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#ILookLikeASurgeon – A Female Unaccredited Surgical Registrar’s Experience of Egg Freezing

Sep 17, 2020

Written by femalesurgreg

A PGY4 unaccredited surgical registrar working at a Victorian Hospital. You can follow her on instagram @femalesurgreg

A PGY4 unaccredited surgical registrar reflects on the challenges of planning for motherhood in the context of Australia's medical training crisis. 

I am standing alone in my small apartment at 10pm, whipping up scrambled eggs for dinner after an understaffed shift as an unaccredited surgical registrar.  The shift ended five hours later than rostered and finished in the emergency department after placing my first chest tube and draining 3.2 litres of pus from a man’s chest to stabilise him.  

While the eggs are cooking, I dial up the dosage, use an alcohol wipe to prep the area, pinch my tummy and inject.  It is day four of my IVF hormone injections and tomorrow, before my 7am ward round, I step up to twice daily injections.  The irony is not lost on me; for all the subcutaneous clexane injections I have charted, I didn’t know what it felt like to have injections day and night.  After all the times I have carefully educated patients on specific medication dosing and times, I, myself, am already three hours late for my hormone injection due to un-rostered overtime.  Countless times I have watched on as consultants advise couples trying to conceive to eat regular healthy meals, minimise stress, reduce caffeine intake, get adequate sleep and here I am halfway through a 90 hour working week fueled by five hours sleep a night, minimal water, lots of caffeine, one solid meal a day with a snack here or there – if I’m lucky –  and the pure adrenaline rush of constantly learning and developing as a first year unaccredited surgical registrar.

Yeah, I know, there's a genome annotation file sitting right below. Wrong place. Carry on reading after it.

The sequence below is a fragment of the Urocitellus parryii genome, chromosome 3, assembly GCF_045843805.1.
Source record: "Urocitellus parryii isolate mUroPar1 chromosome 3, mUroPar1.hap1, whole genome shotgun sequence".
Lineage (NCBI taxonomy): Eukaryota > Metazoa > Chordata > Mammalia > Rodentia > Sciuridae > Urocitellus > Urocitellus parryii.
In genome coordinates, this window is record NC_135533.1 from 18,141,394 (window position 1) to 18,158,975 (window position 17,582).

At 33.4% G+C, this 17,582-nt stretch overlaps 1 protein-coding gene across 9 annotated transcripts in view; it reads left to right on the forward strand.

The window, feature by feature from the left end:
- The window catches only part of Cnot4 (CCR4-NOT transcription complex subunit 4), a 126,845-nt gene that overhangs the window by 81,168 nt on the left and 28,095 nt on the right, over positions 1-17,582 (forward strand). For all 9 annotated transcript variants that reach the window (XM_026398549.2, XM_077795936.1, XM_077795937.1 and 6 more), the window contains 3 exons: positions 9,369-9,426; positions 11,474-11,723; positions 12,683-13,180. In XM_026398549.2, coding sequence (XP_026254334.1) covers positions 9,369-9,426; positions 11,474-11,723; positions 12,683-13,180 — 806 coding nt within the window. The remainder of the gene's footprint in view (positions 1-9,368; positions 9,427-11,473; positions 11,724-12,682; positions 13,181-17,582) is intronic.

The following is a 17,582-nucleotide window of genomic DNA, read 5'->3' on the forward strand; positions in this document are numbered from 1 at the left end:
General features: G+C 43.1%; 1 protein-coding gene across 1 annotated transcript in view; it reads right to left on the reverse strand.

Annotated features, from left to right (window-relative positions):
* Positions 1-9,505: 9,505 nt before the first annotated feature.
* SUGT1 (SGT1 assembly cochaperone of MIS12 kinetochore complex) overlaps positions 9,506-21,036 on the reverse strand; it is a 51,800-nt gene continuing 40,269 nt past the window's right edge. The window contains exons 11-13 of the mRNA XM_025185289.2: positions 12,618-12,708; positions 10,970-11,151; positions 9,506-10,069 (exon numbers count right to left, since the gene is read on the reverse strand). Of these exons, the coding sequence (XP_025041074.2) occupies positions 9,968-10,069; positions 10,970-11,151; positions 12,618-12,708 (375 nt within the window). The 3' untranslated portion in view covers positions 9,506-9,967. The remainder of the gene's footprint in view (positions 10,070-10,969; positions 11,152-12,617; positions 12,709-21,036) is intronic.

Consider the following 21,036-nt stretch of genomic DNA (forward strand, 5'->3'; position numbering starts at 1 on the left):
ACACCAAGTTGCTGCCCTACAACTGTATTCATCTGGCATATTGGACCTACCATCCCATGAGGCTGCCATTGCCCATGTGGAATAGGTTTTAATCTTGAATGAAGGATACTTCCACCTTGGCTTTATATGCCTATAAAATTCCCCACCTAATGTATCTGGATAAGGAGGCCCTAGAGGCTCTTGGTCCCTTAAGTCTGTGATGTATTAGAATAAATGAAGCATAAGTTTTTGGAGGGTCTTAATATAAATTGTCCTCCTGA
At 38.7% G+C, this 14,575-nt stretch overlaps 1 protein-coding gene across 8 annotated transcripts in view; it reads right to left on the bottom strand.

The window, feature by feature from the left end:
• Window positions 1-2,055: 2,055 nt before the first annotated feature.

Like the majority of medical students in Australia, in 2016, I completed a graduate medical degree at the average age of 28-years-old.  Settling into my first year of internship I quickly fell in love with surgery. I went on to complete my surgical residency (which typically takes two to four years) which brings me to where I am today; an unaccredited surgical registrar (typically another two to four years). 

Here, I am in the minority.  Females are disproportionately underrepresented in surgical training, with the gap widening in senior years - just 13.4% of surgical consultants are female, and few go on to undertake leadership, academic and teaching roles.  Surgical training is no doubt challenging – it requires dedication, commitment and skill-based competency – however none of these attributes are gender specific.  Pleasingly, in 2016 the Royal Australasian College of Surgeons (RACS) committed to understanding gender barriers and improving diversity, and in 2019 almost a third of successful Surgical and Education Training (SET) applicants were female.